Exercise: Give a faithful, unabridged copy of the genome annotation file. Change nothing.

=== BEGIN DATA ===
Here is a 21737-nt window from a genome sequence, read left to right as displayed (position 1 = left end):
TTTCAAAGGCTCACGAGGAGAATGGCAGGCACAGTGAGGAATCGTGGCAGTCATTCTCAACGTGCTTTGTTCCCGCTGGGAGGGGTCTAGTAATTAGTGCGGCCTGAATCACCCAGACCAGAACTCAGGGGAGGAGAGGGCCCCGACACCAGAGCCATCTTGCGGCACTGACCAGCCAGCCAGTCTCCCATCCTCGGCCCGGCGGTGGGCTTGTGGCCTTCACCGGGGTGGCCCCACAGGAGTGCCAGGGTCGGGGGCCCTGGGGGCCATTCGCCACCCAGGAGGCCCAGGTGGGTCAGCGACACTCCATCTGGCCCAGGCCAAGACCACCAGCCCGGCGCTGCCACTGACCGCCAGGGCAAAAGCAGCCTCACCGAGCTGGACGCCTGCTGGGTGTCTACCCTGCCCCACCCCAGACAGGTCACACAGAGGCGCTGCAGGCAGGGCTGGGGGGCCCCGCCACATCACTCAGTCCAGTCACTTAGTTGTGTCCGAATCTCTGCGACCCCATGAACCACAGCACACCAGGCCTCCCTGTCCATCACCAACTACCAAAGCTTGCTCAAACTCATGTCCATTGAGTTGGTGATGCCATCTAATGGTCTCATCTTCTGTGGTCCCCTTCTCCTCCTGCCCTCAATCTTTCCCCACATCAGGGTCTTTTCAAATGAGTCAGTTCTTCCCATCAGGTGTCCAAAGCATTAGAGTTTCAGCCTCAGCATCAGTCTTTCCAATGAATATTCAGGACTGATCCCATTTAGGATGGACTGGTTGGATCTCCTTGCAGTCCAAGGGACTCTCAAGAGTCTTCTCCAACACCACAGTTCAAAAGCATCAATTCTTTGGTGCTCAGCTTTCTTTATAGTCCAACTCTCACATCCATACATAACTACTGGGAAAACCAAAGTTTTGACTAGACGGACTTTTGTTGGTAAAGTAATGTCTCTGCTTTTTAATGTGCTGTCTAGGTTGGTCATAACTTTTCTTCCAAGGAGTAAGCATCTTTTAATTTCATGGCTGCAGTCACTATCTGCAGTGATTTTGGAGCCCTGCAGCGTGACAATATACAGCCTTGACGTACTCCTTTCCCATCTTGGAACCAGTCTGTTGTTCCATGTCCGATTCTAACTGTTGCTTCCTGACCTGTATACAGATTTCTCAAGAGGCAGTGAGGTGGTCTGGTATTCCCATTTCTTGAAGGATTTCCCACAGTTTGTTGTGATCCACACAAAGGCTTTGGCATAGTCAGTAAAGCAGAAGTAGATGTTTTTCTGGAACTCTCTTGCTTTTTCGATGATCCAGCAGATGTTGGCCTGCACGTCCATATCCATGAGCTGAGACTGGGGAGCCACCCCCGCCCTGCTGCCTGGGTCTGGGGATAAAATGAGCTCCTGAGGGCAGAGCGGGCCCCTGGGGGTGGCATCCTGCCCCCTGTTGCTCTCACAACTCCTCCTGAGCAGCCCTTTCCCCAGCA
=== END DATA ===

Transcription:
Here is a 21737-nt window from a genome sequence, read left to right as displayed (position 1 = left end):
TTTCAAAGGCTCACGAGGAGAATGGCAGGCACAGTGAGGAATCGTGGCAGTCATTCTCAACGTGCTTTGTTCCCGCTGGGAGGGGTCTAGTAATTAGTGCGGCCTGAATCACCCAGACCAGAACTCAGGGGAGGAGAGGGCCCCGACACCAGAGCCATCTTGCGGCACTGACCAGCCAGCCAGTCTCCCATCCTCGGCCCGGCGGTGGGCTTGTGGCCTTCACCGGGGTGGCCCCACAGGAGTGCCAGGGTCGGGGGCCCTGGGGGCCATTCGCCACCCAGGAGGCCCAGGTGGGTCAGCGACACTCCATCTGGCCCAGGCCAAGACCACCAGCCCGGCGCTGCCACTGACCGCCAGGGCAAAAGCAGCCTCACCGAGCTGGACGCCTGCTGGGTGTCTACCCTGCCCCACCCCAGACAGGTCACACAGAGGCGCTGCAGGCAGGGCTGGGGGGCCCCGCCACATCACTCAGTCCAGTCACTTAGTTGTGTCCGAATCTCTGCGACCCCATGAACCACAGCACACCAGGCCTCCCTGTCCATCACCAACTACCAAAGCTTGCTCAAACTCATGTCCATTGAGTTGGTGATGCCATCTAATGGTCTCATCTTCTGTGGTCCCCTTCTCCTCCTGCCCTCAATCTTTCCCCACATCAGGGTCTTTTCAAATGAGTCAGTTCTTCCCATCAGGTGTCCAAAGCATTAGAGTTTCAGCCTCAGCATCAGTCTTTCCAATGAATATTCAGGACTGATCCCATTTAGGATGGACTGGTTGGATCTCCTTGCAGTCCAAGGGACTCTCAAGAGTCTTCTCCAACACCACAGTTCAAAAGCATCAATTCTTTGGTGCTCAGCTTTCTTTATAGTCCAACTCTCACATCCATACATAACTACTGGGAAAACCAAAGTTTTGACTAGACGGACTTTTGTTGGTAAAGTAATGTCTCTGCTTTTTAATGTGCTGTCTAGGTTGGTCATAACTTTTCTTCCAAGGAGTAAGCATCTTTTAATTTCATGGCTGCAGTCACTATCTGCAGTGATTTTGGAGCCCTGCAGCGTGACAATATACAGCCTTGACGTACTCCTTTCCCATCTTGGAACCAGTCTGTTGTTCCATGTCCGATTCTAACTGTTGCTTCCTGACCTGTATACAGATTTCTCAAGAGGCAGTGAGGTGGTCTGGTATTCCCATTTCTTGAAGGATTTCCCACAGTTTGTTGTGATCCACACAAAGGCTTTGGCATAGTCAGTAAAGCAGAAGTAGATGTTTTTCTGGAACTCTCTTGCTTTTTCGATGATCCAGCAGATGTTGGCCTGCACGTCCATATCCATGAGCTGAGACTGGGGAGCCACCCCCGCCCTGCTGCCTGGGTCTGGGGATAAAATGAGCTCCTGAGGGCAGAGCGGGCCCCTGGGGGTGGCATCCTGCCCCCTGTTGCTCTCACAACTCCTCCTGAGCAGCCCTTTCCCCAGCA